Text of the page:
Some translations have “temper” or “passion” instead of “mind” (animus), although “mind” seems to be more literal.
The Buddha often did talk about the need to train the mind as if it were a wild animal — the metaphor Horace implies with his “bit and chain.”
In a more extended metaphor, the Buddha said that six wild animals tied together would try to go off in different directions, the overall direction of the six depending on the competing desires and relative strengths of the different beasts. This represents the mind, divided and pulled hither and thither by competing urges.
Mindfulness acts like a stake to which the six are tied:
“Just as if a person, catching six animals of different ranges, of different habitats, were to bind them with a strong rope. Catching a snake, he would bind it with a strong rope. Catching a crocodile… a bird… a dog… a hyena… a monkey, he would bind it with a strong rope. Binding them all with a strong rope, he would tether them to a strong post or stake.
“Then those six animals, of different ranges, of different habitats, would each pull toward its own range & habitat. The snake would pull, thinking, ‘I’ll go into the anthill.’ The crocodile would pull, thinking, ‘I’ll go into the water.’ The bird would pull, thinking, ‘I’ll fly up into the air.’ The dog would pull, thinking, ‘I’ll go into the village.’ The hyena would pull, thinking, ‘I’ll go into the charnel ground.’ The monkey would pull, thinking, ‘I’ll go into the forest.’ And when these six animals became internally exhausted, they would stand, sit, or lie down right there next to the post or stake. In the same way, when a monk whose mindfulness immersed in the body is developed & pursued, the eye does not pull toward pleasing forms, and unpleasing forms are not repellent. The ear does not pull toward pleasing sounds… The nose does not pull toward pleasing aromas… The tongue does not pull toward pleasing flavors… The body does not pull toward pleasing tactile sensations… The intellect does not pull toward pleasing ideas, and unpleasing ideas are not repellent. This, monks, is restraint.”
If you watch your mind for any length of time in meditation, you’ll notice that it does in fact dart here and there. Staying with the object of the meditation (e.g. the sensations of the breathing) is exceedingly difficult! Mindfulness allows us to notice when the mind has gone this way or that, and to bring it back to the breathing. Since many of the thoughts to which the mind would turn, if unrestrained, would reinforce anxiety, anger, self-doubt, etc., we find ourselves calmer and happier. A mind compassionately and mindfully restrained is a happy mind.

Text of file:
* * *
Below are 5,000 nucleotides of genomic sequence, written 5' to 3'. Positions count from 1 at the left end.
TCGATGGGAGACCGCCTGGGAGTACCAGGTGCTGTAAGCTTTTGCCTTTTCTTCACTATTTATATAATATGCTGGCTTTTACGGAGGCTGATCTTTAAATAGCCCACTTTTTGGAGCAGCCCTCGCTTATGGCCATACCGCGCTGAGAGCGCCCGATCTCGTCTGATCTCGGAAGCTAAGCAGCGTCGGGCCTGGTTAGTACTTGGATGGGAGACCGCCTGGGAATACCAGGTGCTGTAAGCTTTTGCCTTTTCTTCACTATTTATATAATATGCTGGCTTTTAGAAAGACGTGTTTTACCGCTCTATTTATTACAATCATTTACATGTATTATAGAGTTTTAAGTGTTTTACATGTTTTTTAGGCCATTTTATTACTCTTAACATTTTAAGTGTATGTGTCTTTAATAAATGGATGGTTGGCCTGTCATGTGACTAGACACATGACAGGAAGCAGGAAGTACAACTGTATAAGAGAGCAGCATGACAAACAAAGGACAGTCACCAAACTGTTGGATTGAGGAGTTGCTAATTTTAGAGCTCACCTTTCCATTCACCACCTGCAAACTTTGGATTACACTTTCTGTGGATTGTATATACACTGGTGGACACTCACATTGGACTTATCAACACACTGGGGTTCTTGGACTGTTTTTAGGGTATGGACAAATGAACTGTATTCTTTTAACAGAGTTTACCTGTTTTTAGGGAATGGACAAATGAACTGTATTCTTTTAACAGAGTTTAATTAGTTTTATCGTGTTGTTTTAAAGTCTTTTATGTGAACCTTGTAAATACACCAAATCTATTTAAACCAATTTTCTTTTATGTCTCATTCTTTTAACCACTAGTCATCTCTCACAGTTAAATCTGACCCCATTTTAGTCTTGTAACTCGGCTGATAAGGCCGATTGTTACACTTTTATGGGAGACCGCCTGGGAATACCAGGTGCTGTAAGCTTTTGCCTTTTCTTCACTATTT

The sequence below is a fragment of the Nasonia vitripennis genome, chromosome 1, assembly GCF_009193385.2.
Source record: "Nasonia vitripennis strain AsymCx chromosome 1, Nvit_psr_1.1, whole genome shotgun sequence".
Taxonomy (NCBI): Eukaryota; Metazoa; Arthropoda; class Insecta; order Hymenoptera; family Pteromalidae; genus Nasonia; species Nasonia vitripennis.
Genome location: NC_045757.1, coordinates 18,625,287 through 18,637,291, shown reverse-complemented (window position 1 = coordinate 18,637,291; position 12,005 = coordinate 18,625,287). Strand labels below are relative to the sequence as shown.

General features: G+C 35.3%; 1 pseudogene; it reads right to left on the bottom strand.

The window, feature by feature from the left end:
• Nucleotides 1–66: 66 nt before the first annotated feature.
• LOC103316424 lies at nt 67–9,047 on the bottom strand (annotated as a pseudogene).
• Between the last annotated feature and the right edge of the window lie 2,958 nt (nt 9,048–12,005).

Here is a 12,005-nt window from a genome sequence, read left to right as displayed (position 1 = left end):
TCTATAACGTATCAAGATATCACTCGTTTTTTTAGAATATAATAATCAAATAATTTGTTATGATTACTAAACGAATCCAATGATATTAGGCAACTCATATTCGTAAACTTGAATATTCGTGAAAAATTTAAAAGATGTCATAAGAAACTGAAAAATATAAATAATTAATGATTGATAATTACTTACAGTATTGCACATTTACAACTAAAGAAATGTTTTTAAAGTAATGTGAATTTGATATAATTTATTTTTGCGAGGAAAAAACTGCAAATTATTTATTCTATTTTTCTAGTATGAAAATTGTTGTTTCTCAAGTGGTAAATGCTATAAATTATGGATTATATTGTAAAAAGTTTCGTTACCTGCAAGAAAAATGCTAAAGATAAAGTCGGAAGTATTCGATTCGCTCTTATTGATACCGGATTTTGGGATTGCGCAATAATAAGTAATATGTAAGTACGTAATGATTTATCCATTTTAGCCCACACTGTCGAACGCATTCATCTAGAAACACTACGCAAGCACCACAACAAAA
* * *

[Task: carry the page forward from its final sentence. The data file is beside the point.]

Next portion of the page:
This quote is often seen in books, and to some extent in social media and blog posts:
“It is easy to see the faults of others, but difficult to see one’s own faults. One shows the faults of others like chaff winnowed in the wind, but one conceals one’s own faults as a cunning gambler conceals his dice.”
It’s a rendition of verse 252 of the Dhammapada, translated by Juan Mascaró, and published by Penguin Books. It happens to be the first Buddhist scripture I ever encountered, and so it has a place of fondness in my heart, even though it’s not a particularly good translation on the whole.
Despite his occasional flaws as a translator, Mascaró gets this verse right. Here’s Thanissaro’s translation for comparison:
It’s easy to see the errors of others, but hard to see your own.
You winnow like chaff the errors of others, but conceal your own —like a cheat, an unlucky throw.
Uncharacteristically, Buddharakkhita’s version is a little off-base:
Easily seen is the fault of others, but one’s own fault is difficult to see. Like chaff one winnows another’s faults, but hides one’s own, even as a crafty fowler hides behind sham branches.
The Pali Text Society dictionary explains kitava as “one who plays false,” and notes that the traditional Dhammapada commentary says that this term comes from fowling: kitavāya attabhāvaŋ paṭicchādeti: “he hides himself by means of a pretense” (behind sham branches). For some reason Buddharakkhita decided to include the reference to fowling and sham branches, even though this verse refers to “kaliṃ,” which is “bad luck” or “an unlucky throw at dice.”
In case you’re not familiar with winnowing, it’s the process of separating grains from their inedible husks. This is done by first drying the grain and then by tossing it in the air—preferably on a breezy day. The friction between the grains loosens the husk (or chaff). The wind then separates the heavier grain, which falls straight down, from the lighter chaff, which blows away. Thus, winnowing is a metaphor for metaphorically broadcasting information (“broadcasting” being another term borrowed from agriculture — it literally means spreading seed by hand over a wide area). We broadcast news of others’ faults, but try to conceal our own.
Verse 50 of the Dhammapada conveys a similar message:
Let none find fault with others; let none see the omissions and commissions of others. But let one see one’s own acts, done and undone.